Where I Watched It: Netflix
English Audio Description Available?: Yes
Narration Written By: Dakota Green
Narrated By: Bill Larson
What happens when Netflix throws 200 million at a film? Never anything good. Seriously, please stop giving directors carte Blanche to overspend on crappy big budget star vehicles with little to no purpose. I like The Russo Brothers. I think what they managed to do with The Avengers is nothing short of extraordinary. But, when given the opportunity to go with a mostly original concept, they just churned out something so dull and familiar the only reason it stands out is because it’s a Netflix title that is overhyped. In theatres, this film would have been released, made about 15M opening weekend before legging out to about 40M at the box office. But, under the Netflix strategy, if their subscribers click on it, then the film was successful. At some point, as Netflix is noticing with their decreasing subscription numbers, their base gets tired of paying for overpriced nonsense.
This isn’t a terrible film, despite that intro. Other critics, who aren’t me, have praised this film. Some love Chris Evans. They like the action, the set pieces. Some people are easily pleased. For me, I liked Ryan Gosling more than Chris Evans, because Gosling is actually required to carry the film. He has to fight, and do all this crazy action shit, while having a personality. Chris Evans just has to show up and say things that make him seem Ike a snarky asshole, but his actual on screen fight time is a lot less.
Some people found Ana de Armas to be boring here. I liked her more here than I did in No Time To Die. Also, Billy Bob Thornton offers more to this film than Reggae Jean Page. The action set pieces don’t feel like a 200M set up. It does feel like, because of the rather random inclusion of a castle as a set piece, that The Russo Brothers were trying to spend money just because they had it. There was no need for that castle, and likely it would have saved money. Nothing was gained by that, and it was a dumb set piece from its conception.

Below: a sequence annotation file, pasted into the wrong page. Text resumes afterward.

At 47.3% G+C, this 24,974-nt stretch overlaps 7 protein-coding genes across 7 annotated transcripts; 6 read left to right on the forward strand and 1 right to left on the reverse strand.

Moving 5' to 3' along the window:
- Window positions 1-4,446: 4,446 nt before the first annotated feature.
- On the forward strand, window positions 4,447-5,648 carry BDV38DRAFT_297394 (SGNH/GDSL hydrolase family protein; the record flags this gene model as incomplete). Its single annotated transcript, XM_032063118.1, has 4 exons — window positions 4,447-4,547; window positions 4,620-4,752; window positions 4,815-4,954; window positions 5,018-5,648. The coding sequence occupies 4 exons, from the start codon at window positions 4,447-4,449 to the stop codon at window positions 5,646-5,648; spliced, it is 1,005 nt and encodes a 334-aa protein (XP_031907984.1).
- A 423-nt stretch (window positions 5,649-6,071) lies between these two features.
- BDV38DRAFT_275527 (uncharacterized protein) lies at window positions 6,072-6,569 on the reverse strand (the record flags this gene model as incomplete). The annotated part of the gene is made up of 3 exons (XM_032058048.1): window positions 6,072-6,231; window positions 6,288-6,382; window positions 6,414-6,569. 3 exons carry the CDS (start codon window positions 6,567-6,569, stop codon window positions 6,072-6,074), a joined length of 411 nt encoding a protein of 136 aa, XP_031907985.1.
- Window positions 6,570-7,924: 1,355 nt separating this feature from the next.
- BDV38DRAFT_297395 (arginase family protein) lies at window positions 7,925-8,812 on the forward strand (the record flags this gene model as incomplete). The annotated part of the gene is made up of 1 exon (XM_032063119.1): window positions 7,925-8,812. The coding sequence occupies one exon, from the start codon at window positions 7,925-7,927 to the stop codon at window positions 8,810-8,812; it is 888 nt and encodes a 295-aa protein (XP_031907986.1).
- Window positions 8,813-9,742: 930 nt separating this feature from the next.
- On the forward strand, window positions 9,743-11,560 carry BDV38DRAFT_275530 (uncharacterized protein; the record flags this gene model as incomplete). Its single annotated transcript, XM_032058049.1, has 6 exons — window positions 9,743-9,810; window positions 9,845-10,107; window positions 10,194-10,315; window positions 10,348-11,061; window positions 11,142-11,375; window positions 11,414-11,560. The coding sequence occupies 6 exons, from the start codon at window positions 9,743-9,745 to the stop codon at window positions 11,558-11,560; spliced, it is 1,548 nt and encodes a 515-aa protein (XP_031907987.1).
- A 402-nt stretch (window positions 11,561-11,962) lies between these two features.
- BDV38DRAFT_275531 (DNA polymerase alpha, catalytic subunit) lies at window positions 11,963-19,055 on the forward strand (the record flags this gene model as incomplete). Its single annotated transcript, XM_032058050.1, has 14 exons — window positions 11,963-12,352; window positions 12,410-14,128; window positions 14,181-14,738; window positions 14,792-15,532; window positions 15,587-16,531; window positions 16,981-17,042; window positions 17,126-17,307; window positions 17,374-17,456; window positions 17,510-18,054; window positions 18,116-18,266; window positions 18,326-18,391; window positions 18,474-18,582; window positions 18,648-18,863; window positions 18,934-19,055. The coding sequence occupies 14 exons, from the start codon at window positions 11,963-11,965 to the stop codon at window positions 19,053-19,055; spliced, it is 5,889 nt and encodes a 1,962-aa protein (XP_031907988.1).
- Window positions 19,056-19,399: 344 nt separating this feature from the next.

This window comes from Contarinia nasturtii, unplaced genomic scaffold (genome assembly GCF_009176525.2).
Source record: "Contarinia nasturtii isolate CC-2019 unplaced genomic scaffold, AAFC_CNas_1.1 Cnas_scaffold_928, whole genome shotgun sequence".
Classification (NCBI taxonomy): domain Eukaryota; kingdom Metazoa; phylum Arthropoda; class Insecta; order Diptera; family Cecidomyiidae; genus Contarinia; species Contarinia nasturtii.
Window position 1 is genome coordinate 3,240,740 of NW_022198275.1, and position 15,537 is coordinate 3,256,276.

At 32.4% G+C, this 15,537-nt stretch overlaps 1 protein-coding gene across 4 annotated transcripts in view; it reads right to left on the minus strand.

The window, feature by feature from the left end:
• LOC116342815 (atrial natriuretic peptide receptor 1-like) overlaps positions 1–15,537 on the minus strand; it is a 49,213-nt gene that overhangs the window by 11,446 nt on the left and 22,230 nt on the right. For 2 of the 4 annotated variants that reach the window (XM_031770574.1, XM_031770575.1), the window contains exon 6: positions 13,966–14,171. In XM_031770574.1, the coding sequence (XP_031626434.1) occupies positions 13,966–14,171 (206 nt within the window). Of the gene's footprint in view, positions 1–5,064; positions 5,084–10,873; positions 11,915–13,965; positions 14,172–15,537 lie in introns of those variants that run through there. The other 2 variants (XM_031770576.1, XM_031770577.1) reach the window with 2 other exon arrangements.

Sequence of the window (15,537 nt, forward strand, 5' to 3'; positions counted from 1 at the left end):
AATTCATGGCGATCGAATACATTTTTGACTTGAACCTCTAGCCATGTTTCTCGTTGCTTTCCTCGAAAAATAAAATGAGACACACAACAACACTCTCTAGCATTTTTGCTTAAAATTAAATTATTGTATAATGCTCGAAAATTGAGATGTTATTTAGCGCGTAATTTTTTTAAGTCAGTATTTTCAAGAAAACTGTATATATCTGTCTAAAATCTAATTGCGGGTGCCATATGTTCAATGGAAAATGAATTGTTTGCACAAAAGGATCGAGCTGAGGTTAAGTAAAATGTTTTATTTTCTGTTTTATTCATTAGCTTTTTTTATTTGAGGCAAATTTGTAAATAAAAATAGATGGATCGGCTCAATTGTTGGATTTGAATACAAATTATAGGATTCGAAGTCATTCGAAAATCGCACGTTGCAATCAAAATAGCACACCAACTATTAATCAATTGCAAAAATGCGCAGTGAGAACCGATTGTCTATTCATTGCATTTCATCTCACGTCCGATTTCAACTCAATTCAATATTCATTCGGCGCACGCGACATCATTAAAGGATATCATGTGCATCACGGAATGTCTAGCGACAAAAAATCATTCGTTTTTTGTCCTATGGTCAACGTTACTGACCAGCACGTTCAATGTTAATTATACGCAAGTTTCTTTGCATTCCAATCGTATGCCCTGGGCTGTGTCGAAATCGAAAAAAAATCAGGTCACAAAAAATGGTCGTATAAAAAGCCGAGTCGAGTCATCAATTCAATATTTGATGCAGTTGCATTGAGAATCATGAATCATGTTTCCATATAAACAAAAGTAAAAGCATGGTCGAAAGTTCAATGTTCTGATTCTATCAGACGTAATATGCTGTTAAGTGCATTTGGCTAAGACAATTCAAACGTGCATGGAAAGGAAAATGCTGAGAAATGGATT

The greatest sin of The Gray Man is that it thinks it’s this really smart film. It is written in a way that I think the Russo’s had a blast, and thought about all this homage they were paying to some of the great writers of our time, like Steven Soderbergh and his whip smart Ocean’s 11 writing, literally any Tarantino film, or even lesser known but beloved projects like The Nice Guys, Inherent Vice, or hell even Red Notice.
Part of this project wants you to be really impressed with the action sequences. It wants to be taken seriously as an action film, and a lot of love is put into those scenes, and they usually work well… until someone who watched a lot of Jackie Chan action/comedies comes in and switches the vibe mid-sequence so that the tone is more of a joke than any serious danger. Chris Evans’s character is the worst example of this, because there is so much build up around how badass and sadistic his character is, but it just doesn’t fit. The role is reduced to just some sarcastic dialogue, and him yelling in a way that is never intimidating, but much more Austin Powers villain. He rarely fights, and when he finally does, the scene is so short that you wonder how this guy ever got a reputation to begin with.
It’s a really odd film, because it tonally keeps changing itself. It asks the audience to both take it really seriously, but also be ready for many good laughs, like this is some buddy action movie. This lack of direction and tone is ultimately what kills the Gray Man, which has some smart ideas, but overthinks it way too much and becomes too smart for its own good.
The Blind Perspective: I had the moment where I definitely recognized the voice, and I was like “Oh, I think this is the same guy currently narrating Resident Evil.” bill Larson worked well here, as his voice fit an action film, and Dakota Green took a lot of care with these choreographed action sequences.
Final Thoughts: While it doesn’t really effect the movie, I did really think about what the Russo Brothers tried to do here with Chris Evans, our beloved Captain America. They took someone known for playing a good guy, two Marvel heroes so far, and made him the bad guy. But, instead of relying on his acting for the major shift, they just slapped a moustache on him and walked away. It’s the same thing that they did with Henry Cavill, our current Superman, in the Mission Impossible franchise. his reveal there was expected, and Evans is presented from the beginning as the bad guy. So, a note to all future directors. Stop just adding a moustache to good guys to make them nefarious. That trope died a long time ago.
Final Grade: C+